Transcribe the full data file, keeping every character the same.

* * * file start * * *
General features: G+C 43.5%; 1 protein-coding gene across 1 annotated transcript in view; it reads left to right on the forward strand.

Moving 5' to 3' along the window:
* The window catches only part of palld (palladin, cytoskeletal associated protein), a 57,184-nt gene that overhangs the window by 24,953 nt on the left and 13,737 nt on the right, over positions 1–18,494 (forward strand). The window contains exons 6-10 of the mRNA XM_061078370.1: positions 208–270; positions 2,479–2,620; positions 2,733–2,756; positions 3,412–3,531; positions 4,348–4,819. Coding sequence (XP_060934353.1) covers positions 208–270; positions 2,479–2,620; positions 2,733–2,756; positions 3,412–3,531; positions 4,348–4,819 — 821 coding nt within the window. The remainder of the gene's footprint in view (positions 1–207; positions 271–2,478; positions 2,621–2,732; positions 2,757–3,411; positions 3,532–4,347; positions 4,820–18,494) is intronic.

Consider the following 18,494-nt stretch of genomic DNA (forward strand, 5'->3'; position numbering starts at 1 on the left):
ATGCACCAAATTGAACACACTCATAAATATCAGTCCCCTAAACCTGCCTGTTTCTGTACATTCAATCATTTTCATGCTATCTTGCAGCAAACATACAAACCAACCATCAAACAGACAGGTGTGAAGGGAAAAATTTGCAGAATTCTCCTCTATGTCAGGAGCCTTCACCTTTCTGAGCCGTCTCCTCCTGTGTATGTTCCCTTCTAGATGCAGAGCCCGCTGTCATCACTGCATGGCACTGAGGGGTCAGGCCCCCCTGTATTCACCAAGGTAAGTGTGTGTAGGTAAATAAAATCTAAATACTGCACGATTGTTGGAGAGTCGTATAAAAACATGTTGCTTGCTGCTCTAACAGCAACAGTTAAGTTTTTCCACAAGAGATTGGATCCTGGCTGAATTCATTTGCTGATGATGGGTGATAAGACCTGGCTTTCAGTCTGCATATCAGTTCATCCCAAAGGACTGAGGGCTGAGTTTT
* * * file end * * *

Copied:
General features: G+C 43.5%; 1 protein-coding gene across 1 annotated transcript in view; it reads left to right on the forward strand.

Moving 5' to 3' along the window:
* The window catches only part of palld (palladin, cytoskeletal associated protein), a 57,184-nt gene that overhangs the window by 24,953 nt on the left and 13,737 nt on the right, over positions 1–18,494 (forward strand). The window contains exons 6-10 of the mRNA XM_061078370.1: positions 208–270; positions 2,479–2,620; positions 2,733–2,756; positions 3,412–3,531; positions 4,348–4,819. Coding sequence (XP_060934353.1) covers positions 208–270; positions 2,479–2,620; positions 2,733–2,756; positions 3,412–3,531; positions 4,348–4,819 — 821 coding nt within the window. The remainder of the gene's footprint in view (positions 1–207; positions 271–2,478; positions 2,621–2,732; positions 2,757–3,411; positions 3,532–4,347; positions 4,820–18,494) is intronic.

Consider the following 18,494-nt stretch of genomic DNA (forward strand, 5'->3'; position numbering starts at 1 on the left):
ATGCACCAAATTGAACACACTCATAAATATCAGTCCCCTAAACCTGCCTGTTTCTGTACATTCAATCATTTTCATGCTATCTTGCAGCAAACATACAAACCAACCATCAAACAGACAGGTGTGAAGGGAAAAATTTGCAGAATTCTCCTCTATGTCAGGAGCCTTCACCTTTCTGAGCCGTCTCCTCCTGTGTATGTTCCCTTCTAGATGCAGAGCCCGCTGTCATCACTGCATGGCACTGAGGGGTCAGGCCCCCCTGTATTCACCAAGGTAAGTGTGTGTAGGTAAATAAAATCTAAATACTGCACGATTGTTGGAGAGTCGTATAAAAACATGTTGCTTGCTGCTCTAACAGCAACAGTTAAGTTTTTCCACAAGAGATTGGATCCTGGCTGAATTCATTTGCTGATGATGGGTGATAAGACCTGGCTTTCAGTCTGCATATCAGTTCATCCCAAAGGACTGAGGGCTGAGTTTT